In an ideal world I’d have a ninja-class boom operator with me on all of my documentary shoots, but short of that I usually place a wireless lavaliere on my subjects in order to capture the best dialogue possible while providing then with mobility along with the intimacy of a small crew. However, on some shoots, for a variety of logistical reasons, I can’t easily put a wireless lavaliere on a subject. In these circumstances I use the Audio-Technica BP4029 MS stereo microphone attached via a Rycote softie mount (no longer sold but replaced with their InVision Video Hot Shoe mount) as my on-camera microphone. The mount is part of the system, as it’s crucial to have a microphone mount that swivels for optimal placement, since often subjects are not directly in front of the camera.
The ability to swivel the on-camera short-shotgun is crucial for the best sound quality. The camera position is often too far from the subject to begin with when mounting the microphone on the camera, therefore proper on-axis placement is even more critical. If you look at the polar response diagram for any short-shotgun, you see that you get the highest signal to ambient noise ratio when the microphone is pointed right at the source, and you can hear the difference too (experimentation and listening is the best way to understand sound recording). Those silly camera mic-mounts that come with prosumer and professional camcorders are good for only one thing, a subject directly in front of the camera, which might be fine if you always place your subject in the middle of the frame, however, as a fan of the golden mean, I often place my subjects to the right or left of frame. This is where being able to swivel the microphone comes in. A good shock mount that can swivel will do more to improve the quality of your dialogue recording short of placing it on a boom and pointing the microphone in an optimal manner close to the subject.
But wait, there’s more. Since the Audio-Technica BP4029 is an MS stereo microphone, that means it has two capsules: a middle (M) capsule with a line-cardioid pick-up pattern and a second side (S) capsule with a figure-of-eight pick-up pattern. Normally the discrete M and S channels are decoded into stereo either by the microphone or later in post-production. But for cinéma-vérité shooting I’m not concerned about stereo, so I set the microphone to MS mode which provides the M and S as discrete independent channels recorded to channel 1 and 2 respectively. Thus channel 1 provides me with the dialogue in front of the camera and channel 2 provides me with whatever is happening to the right or left of the camera, sometimes it’s my dialogue and other times it might be someone talking to the subject in front of the camera. This second channel gives me a lot more flexibility in postproduction.
Thus the BP4029 provides a versatile microphone I can use in one of four ways, carrying one microphone that can play four roles saves weight and space in my kit:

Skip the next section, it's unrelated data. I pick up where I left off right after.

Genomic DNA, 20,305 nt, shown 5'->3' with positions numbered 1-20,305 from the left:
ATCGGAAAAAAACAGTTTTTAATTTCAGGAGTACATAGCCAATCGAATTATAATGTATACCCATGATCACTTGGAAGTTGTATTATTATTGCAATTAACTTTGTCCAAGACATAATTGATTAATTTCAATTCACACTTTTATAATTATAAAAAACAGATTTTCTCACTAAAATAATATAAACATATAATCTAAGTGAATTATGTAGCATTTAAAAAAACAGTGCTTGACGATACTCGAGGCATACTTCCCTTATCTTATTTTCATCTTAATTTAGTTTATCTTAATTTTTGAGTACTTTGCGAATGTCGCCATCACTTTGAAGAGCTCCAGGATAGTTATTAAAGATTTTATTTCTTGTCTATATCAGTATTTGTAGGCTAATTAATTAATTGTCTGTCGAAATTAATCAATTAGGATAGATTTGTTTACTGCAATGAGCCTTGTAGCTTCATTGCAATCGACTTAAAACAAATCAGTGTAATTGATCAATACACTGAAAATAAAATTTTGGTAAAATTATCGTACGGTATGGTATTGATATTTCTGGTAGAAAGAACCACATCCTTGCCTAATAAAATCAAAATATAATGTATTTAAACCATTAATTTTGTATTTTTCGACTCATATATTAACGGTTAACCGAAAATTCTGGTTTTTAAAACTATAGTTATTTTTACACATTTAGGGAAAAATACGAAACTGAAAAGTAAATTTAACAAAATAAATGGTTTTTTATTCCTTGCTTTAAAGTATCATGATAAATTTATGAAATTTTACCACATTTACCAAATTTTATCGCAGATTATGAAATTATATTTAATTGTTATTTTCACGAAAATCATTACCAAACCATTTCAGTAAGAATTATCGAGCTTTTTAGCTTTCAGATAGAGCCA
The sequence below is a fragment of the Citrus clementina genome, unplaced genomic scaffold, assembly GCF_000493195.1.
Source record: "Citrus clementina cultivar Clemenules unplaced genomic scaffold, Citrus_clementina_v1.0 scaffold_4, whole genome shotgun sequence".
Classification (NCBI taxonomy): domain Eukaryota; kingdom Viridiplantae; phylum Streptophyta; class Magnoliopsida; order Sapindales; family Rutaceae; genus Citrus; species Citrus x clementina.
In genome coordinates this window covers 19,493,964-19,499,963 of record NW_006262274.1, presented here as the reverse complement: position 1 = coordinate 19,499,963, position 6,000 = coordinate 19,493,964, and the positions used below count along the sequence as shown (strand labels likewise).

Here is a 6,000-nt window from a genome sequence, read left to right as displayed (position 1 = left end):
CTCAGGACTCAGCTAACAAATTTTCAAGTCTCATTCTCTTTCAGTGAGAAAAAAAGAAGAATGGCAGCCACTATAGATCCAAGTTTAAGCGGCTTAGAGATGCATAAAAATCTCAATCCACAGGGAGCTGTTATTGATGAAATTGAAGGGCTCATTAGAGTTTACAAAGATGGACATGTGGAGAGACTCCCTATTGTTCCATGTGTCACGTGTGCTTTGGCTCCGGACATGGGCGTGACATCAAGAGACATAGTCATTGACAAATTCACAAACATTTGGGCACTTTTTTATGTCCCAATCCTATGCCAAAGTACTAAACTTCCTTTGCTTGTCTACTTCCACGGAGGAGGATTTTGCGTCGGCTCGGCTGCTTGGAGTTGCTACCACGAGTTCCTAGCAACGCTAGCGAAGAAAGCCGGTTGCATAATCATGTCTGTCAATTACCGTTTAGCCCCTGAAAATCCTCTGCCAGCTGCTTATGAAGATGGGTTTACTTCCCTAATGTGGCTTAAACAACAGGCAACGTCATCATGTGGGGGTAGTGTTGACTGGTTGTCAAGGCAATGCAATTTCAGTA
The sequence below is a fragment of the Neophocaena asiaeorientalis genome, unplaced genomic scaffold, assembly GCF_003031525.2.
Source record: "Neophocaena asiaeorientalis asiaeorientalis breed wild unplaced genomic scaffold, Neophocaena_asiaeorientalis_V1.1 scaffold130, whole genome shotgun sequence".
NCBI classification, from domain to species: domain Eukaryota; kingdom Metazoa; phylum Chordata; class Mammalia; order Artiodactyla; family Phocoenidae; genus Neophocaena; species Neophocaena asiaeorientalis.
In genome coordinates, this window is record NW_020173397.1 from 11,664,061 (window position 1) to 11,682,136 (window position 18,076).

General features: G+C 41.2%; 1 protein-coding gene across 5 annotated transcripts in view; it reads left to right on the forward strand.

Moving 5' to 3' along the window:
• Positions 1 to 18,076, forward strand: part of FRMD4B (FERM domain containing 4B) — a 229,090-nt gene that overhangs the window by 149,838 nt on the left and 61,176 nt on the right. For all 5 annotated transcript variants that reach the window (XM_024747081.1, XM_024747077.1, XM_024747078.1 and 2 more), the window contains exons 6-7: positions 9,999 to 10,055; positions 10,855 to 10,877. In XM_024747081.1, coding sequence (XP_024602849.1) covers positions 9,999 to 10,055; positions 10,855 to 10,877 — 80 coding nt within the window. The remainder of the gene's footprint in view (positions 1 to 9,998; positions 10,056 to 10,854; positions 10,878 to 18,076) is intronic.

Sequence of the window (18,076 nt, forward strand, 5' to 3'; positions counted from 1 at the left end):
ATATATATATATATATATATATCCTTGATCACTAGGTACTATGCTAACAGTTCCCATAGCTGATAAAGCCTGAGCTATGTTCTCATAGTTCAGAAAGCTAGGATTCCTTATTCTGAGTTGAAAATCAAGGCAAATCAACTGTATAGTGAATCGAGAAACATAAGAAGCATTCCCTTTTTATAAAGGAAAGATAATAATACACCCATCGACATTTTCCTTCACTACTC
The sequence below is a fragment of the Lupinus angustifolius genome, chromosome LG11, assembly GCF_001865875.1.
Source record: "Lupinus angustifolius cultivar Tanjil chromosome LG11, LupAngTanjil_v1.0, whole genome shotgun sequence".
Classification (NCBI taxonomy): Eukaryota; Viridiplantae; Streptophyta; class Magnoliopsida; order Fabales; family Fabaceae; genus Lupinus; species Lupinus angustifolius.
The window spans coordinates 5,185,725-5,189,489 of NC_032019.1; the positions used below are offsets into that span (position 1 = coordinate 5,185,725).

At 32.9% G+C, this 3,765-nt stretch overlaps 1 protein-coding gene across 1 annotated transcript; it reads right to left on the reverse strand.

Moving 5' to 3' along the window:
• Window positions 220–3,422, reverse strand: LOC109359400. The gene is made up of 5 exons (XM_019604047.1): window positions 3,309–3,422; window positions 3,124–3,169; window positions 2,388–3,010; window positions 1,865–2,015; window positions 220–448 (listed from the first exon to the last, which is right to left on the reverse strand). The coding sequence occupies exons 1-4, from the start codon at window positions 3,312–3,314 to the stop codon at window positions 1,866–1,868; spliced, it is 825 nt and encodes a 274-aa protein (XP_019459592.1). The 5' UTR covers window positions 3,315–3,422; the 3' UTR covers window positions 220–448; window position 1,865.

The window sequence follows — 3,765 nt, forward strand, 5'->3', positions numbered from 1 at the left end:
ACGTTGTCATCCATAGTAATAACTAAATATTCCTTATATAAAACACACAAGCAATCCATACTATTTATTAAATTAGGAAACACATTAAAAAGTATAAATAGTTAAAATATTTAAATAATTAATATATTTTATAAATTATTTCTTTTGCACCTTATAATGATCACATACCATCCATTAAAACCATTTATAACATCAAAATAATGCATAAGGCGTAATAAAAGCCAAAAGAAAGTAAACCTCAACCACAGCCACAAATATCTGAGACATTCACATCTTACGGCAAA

- MS microphone. When the microphone is set to MS mode, it can be used for MS stereo recording with discrete middle and side signals in channels 1 and 2, respectively, in postproduction the independent M and S signals can be decoded to stereo using a plug-in like Voxengo MSED, or
- Two separate microphones, as I describe in the scenario above, or
- Short shotgun microphone. You can use the M channel and ignore the S channel and it functions as an ordinary short shotgun, I keep an XLR5-F to XLR3-M adapter cable in my kit since the microphone has a XLR5-M connector on the end in order to accommodate the additional channel, or
- Stereo microphone. The microphone has a built in MS stereo decoder which can be set to narrow or wide mode, giving you a choice of stereo fields. In this mode you end up recording a standard stereo signal that does not have to be decoded in post, I use this mode for recording stereo ambience tracks and sound effects.
Before purchasing the BP4029 I used to attach my TRAM-50 lavaliere to the back of my on-camera shotgun in order to capture myself or other people talking close to the camera, but I find the single microphone easier to deal with. In the end the proof is in the pudding, so take a listen to this collection of videos in which almost all of the audio was recorded with BP4029 on the camera. See my note at the end of this article for more details.
By the way, MS recording is a two way process, you can decode stereo from MS and encode stereo into MS. The stereo is derived algebraically from the M and S signals, where L = (M+S)/2 and R = (M-S)/2. When you adjust the levels on the MS signal you control the width of the stereo image. One useful trick in post is if you’ve got dialog that was recorded with a built-in stereo camcorder microphone, if you encode it to MS you can then pull out the middle for cleaner dialog, or simply boost the middle compared to the side signal to reduce unwanted side noises. The world of MS stereo is full of ancillary benefits.